I had a session with my personal trainer bright and early the other morning. Things were going relatively well until we headed for the preacher curls. Ugh. I don’t like preacher curls. When I said I really didn’t feel like preacher curls, I was promptly informed that fitness had absolutely nothing to do with feelings. So, I curled.
And so it goes at the gym, as it often does in the workplace, feelings get into places where they have no business (pun intended) being.
I attended a Human Capital Strategist (HCS) Certification course last year and, all of the valuable information aside, there is one comment that still sticks with me today.
Let me set this up for you.
We were in the midst of a case study developing human capital options for a business in distress. We evaluated the business environment, strategic direction and tactical challenges. We discussed key leadership roles, incumbent competencies and necessary skills and made informed human capital recommendations (we did our homework) based on the needs of the business.
It was time to present and our group spokesman (was it me? I can’t remember) started off by saying, “blah, blah blah, and so we feel blah, blah, blah.”
The analysis we conducted, the pros and cons we weighed, and the solid, fact based recommendations we made didn’t matter. In fact, nothing before and after the “we feel” mattered. Those were the only two words the instructor latched on to and said (something like), “That’s the problem with HR, they are feeling all the time.”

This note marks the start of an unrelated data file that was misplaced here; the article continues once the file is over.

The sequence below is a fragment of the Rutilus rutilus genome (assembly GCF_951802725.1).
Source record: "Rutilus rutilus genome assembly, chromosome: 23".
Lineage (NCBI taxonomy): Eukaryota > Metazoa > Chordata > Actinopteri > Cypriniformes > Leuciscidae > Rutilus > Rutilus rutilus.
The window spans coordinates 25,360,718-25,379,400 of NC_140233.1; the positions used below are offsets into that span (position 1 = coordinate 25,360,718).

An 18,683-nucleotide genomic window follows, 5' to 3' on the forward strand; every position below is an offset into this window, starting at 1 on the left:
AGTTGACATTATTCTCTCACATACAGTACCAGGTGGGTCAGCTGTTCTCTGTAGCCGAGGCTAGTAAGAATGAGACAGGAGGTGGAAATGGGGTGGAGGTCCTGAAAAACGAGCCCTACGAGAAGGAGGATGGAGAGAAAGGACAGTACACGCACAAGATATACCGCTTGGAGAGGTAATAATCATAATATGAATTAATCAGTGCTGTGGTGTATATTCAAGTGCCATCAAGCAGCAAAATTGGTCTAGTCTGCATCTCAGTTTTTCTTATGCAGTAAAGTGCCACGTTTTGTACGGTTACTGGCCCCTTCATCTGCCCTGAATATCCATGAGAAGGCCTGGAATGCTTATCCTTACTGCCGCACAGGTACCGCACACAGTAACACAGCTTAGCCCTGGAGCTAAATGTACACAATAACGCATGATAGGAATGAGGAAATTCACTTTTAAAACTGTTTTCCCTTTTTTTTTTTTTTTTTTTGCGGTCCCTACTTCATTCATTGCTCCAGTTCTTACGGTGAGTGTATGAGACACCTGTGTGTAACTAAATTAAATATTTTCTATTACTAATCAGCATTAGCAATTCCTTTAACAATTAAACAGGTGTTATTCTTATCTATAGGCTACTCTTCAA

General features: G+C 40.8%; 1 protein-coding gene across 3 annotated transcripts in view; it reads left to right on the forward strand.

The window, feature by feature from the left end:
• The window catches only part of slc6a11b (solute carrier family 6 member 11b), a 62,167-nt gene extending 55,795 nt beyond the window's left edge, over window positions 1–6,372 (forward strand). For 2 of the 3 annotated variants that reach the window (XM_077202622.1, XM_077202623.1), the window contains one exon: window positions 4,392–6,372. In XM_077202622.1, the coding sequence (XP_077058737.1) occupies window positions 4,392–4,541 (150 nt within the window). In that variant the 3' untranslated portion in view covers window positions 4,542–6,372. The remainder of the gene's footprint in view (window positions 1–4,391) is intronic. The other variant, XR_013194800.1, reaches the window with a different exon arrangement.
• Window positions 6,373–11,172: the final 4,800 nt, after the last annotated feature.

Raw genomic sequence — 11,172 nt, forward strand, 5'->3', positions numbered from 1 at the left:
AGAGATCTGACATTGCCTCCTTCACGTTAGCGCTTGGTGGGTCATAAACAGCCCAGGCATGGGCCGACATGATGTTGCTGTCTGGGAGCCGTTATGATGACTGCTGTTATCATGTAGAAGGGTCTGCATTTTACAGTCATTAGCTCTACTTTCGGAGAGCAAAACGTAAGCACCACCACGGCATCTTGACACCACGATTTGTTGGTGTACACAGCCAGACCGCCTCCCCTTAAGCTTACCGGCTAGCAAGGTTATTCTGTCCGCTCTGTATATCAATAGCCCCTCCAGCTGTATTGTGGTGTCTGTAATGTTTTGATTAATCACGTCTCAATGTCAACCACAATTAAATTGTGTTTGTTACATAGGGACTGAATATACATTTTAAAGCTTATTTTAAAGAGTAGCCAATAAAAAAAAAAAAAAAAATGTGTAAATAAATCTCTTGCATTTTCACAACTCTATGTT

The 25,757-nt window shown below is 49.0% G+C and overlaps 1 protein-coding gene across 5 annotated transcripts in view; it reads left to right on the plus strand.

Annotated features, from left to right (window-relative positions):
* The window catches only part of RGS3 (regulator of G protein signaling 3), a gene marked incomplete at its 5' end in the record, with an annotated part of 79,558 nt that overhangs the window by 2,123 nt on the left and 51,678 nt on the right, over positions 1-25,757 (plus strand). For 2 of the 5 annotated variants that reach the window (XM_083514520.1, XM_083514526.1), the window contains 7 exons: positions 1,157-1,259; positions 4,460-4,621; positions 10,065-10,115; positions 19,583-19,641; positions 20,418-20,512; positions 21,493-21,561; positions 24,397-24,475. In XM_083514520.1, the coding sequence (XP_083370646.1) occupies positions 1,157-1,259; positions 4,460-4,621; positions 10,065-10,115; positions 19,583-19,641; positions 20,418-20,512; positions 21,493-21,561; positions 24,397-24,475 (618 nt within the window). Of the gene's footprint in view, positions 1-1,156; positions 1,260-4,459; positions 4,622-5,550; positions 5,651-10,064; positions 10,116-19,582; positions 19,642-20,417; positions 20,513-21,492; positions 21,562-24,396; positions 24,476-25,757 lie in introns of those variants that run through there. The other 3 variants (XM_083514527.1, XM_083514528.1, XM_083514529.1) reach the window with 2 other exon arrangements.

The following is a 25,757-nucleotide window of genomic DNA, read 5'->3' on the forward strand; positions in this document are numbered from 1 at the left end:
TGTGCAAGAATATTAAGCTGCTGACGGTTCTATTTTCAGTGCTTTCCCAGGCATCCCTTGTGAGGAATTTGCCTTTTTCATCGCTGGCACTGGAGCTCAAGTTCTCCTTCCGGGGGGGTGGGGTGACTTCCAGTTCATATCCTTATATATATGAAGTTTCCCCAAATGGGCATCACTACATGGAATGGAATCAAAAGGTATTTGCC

As HR pros, as women, and as leaders, we feel too much (or speak as though we do) and it gets in the way of our influence and our effectiveness.
In a Computer World article, Career Watch: How Women Can Get Ahead, Selena Rezvani, author of The Next Generation of Women Leaders discusses how women can get to the top in the workplace. One point she makes is:
Women executives communicate in a specific way. They use emotional intelligence to read people and situations, but they don’t use emotions when making a case for something. When building your argument or making a case, said the executives, keep things fact-based, not innuendo- or hearsay-based, using phrases like “The data shows..” and “The facts are…” rather than “I feel….”
She is addressing women executives in this article, however, this is superb advice up, down and across the organization.
So, tell me, how do you feel about that?
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